9

This question already has an answer here:

I observed some strange behavior in MS SQL Server 2017.

  • += in select acts as aggregator ('concatenate values from all rows') when on the right is a constant.
  • += in select acts as 'just set the value' when on the right is a column name. (also, this turns of aggregating behavior for other columns)

So my questions are:

  1. Why @c1 result contains value only last the row, even when += is used?
  2. Why is @c2 affected, by the change +=->= for @c1?

Version 1:

BEGIN
    DECLARE
        @c1 NVARCHAR(MAX) = N'',
        @c2 NVARCHAR(MAX) = N'';

    SELECT
        @c1 = constraint_name, -- version-1
        @c2 += '+'
    FROM INFORMATION_SCHEMA.REFERENTIAL_CONSTRAINTS
    ORDER BY 1 DESC
    ;

    PRINT '@c1=' + @c1;
    PRINT '@c2=' + @c2;
END
;

Version 1 result:

@c1 = fk_abcde
@c2 = ++++++++++++++++++++++++++++++++++++++++++
(`@c2` result is aggregation of many rows; one plus for each row)

Version 2:

BEGIN
    DECLARE
        @c1 NVARCHAR(MAX) = N'',
        @c2 NVARCHAR(MAX) = N'';

    SELECT
        @c1 += constraint_name, -- version-2
        @c2 += '+'
    FROM INFORMATION_SCHEMA.REFERENTIAL_CONSTRAINTS
    ORDER BY 1 DESC
    ;

    PRINT '@c1=' + @c1;
    PRINT '@c2=' + @c2;
END
;

Version 2 Result:

@c1 = fk_abcde
@c2 = +
(`@c2` is just value assigned from last processed row)

This feels very strange - kind of like a bug. I fail to find any docs about this. The doc on '+= string' don't mention += usage in select query at all.

(at the moment my goal is to understand the behavior fully, so I would not accidentally step on it. Any hints to right documentation/keywords to search for would be helpful)

marked as duplicate by Martin Smith sql-server Feb 28 at 6:25

This question has been asked before and already has an answer. If those answers do not fully address your question, please ask a new question.

  • 8
    It's in the wrong place in the documentation, so not surprising that you haven't found it: "Don't use a variable in a SELECT statement to concatenate values (that is, to compute aggregate values). Unexpected query results may occur. Because, all expressions in the SELECT list (including assignments) aren't necessarily run exactly once for each output row" – Damien_The_Unbeliever Feb 27 at 6:52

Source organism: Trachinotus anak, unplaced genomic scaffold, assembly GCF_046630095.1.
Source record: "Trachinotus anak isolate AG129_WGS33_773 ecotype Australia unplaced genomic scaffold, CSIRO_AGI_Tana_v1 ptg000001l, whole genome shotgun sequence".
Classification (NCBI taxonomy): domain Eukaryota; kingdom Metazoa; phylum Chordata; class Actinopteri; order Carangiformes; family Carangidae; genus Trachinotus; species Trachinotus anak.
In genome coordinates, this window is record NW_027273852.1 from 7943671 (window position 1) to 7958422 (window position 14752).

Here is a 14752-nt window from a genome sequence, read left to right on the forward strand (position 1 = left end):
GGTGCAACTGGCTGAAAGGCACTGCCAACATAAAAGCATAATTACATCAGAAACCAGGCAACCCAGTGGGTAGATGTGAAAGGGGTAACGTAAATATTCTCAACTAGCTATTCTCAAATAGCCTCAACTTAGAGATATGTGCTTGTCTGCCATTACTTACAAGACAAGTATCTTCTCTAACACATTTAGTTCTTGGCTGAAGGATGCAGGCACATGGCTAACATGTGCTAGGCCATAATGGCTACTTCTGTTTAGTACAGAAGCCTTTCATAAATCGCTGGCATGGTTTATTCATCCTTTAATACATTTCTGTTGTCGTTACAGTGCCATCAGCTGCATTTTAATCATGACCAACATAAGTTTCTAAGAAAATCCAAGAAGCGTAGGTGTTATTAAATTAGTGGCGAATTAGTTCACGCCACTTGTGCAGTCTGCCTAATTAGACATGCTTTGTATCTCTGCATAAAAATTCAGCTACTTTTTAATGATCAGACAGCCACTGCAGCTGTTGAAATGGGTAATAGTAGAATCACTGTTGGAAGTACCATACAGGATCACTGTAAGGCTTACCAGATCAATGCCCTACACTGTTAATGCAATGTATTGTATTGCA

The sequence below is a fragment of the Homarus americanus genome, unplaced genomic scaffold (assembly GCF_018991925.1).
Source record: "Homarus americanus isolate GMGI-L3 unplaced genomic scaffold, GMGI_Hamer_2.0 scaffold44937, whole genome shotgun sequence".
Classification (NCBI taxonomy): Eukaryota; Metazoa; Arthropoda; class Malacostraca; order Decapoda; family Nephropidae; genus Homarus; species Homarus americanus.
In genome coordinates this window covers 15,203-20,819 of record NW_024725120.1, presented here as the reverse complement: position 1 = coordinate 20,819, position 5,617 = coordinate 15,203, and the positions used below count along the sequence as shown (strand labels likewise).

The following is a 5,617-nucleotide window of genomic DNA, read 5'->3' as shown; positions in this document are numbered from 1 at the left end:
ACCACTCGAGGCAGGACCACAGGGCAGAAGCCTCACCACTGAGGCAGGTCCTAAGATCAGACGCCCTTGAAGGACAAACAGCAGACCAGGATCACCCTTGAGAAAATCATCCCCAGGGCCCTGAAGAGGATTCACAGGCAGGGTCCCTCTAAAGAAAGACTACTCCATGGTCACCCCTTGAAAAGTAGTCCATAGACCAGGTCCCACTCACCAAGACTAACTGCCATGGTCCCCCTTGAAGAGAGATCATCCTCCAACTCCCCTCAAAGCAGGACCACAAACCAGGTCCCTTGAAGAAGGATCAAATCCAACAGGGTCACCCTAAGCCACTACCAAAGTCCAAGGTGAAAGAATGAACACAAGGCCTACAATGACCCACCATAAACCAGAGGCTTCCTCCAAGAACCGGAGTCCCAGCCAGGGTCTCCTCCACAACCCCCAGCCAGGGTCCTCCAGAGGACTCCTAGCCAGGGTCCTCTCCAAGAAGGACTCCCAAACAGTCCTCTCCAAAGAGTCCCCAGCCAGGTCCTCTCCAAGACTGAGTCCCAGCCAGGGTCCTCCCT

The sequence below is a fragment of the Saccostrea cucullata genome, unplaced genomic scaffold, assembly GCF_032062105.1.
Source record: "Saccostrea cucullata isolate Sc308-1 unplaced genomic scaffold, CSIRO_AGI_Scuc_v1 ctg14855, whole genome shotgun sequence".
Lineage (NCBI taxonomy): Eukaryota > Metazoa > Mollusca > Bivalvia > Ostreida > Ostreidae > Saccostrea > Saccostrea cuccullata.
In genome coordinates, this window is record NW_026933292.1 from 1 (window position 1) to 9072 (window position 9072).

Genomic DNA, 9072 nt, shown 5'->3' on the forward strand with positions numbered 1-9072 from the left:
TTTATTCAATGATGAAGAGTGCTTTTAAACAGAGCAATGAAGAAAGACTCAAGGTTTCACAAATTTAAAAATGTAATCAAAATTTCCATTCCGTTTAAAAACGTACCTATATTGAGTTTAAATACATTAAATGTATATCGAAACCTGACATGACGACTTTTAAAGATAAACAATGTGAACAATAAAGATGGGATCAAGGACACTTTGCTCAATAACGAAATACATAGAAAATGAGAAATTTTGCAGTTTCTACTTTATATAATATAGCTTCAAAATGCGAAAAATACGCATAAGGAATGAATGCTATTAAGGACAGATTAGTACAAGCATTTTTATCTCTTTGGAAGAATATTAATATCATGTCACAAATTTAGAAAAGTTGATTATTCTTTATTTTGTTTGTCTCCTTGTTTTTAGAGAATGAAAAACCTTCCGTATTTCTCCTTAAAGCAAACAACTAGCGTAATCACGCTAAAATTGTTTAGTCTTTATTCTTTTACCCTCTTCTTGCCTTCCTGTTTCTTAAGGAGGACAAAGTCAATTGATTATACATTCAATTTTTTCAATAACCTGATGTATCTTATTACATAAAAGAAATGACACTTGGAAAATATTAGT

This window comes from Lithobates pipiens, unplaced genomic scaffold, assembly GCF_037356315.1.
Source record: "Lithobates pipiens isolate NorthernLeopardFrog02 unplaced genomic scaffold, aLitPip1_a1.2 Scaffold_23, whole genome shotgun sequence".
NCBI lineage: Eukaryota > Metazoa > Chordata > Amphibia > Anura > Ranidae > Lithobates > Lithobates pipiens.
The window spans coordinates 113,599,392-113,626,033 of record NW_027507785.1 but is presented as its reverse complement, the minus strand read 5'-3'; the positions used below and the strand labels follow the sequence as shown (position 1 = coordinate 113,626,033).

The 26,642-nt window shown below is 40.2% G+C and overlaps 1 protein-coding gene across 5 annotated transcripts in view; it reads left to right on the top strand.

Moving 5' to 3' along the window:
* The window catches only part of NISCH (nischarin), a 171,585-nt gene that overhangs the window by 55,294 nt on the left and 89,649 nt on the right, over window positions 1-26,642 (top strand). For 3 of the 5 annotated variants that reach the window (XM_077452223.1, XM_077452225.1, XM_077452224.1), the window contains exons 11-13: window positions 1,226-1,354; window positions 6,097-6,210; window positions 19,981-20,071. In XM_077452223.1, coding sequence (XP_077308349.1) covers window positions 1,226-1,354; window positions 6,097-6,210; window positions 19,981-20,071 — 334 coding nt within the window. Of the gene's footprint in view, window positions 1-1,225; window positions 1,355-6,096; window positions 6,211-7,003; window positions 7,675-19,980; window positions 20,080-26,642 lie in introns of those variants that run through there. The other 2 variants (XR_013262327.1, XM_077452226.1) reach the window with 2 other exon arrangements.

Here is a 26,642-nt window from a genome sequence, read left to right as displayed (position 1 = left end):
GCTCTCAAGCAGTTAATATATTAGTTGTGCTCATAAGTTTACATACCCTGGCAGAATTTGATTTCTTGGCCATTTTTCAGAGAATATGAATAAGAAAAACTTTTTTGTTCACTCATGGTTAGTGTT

• 2
    @Damien_The_Unbeliever To add to your comment, I was going to suggest that what we are seeing in the second case is just the variable concatenation happening once, the other times being ignored or discarded. – Tim Biegeleisen Feb 27 at 6:53
  • 1
    And to add some more: This approach is called quirky update and is - in most cases - something to avoid... – Shnugo Feb 27 at 7:39
  • 1
    @Damien_The_Unbeliever I believe your comment and the link to the docs should be the answer here. – EzLo Feb 27 at 7:46
  • 1
    @IndustryUser1942 what are you trying to do? If you want to aggregate strings use STRING_AGG in SQL Server 2017. There are other ways to do the same in previous versions, all of them described in Aaron Bertrand's articles. The fastest and most scalable ways are to use a SQLCLR UDF or FOR XML – Panagiotis Kanavos Feb 27 at 7:49
1

It's in the wrong place in the documentation, so not surprising that you haven't found it:

Don't use a variable in a SELECT statement to concatenate values (that is, to compute aggregate values). Unexpected query results may occur. Because, all expressions in the SELECT list (including assignments) aren't necessarily run exactly once for each output row

It's better to look for different ways of doing string concatenation. If your version supports it, choose to use STRING_AGG. For earlier versions, Aaron Bertrand has provided a good set of options (hat tip to Panagiotis Kanavos for providing the link)

0

Well, what I found is quite interesting: without ORDER BY query runs consistently and expectedly.

But when adding ORDER BY caluse, I get same results as you.

What I suggest is to use CTE with ordering - unfortunately ordering isn't allowed in CTE or subqueries, but workaround is to use TOP keyword, which allows us to order in such situations.

See script below:

;with cte as (
    select top 100 percent table_schema
    from information_schema.columns
    order by 1
)
-- This is more reliable
select @c1 = table_schema, @c2 += '+' from cte
  • 2
    There's a reason this is called a quirky update and discouraged against. It works by accident and can always break even among minor patch versions, or even if eg a parallel operation changes how the results are processed. – Panagiotis Kanavos Feb 27 at 8:52
-1

You should use Order by constraint_name instead of Order by 1, because you're assigning values into variable. Its not select statement.

  • 3
    Doesn't matter how you tweak it. As I've linked to in the comments, using variables for aggregation in a SELECT is documented to be inherently unreliable. – Damien_The_Unbeliever Feb 27 at 7:25

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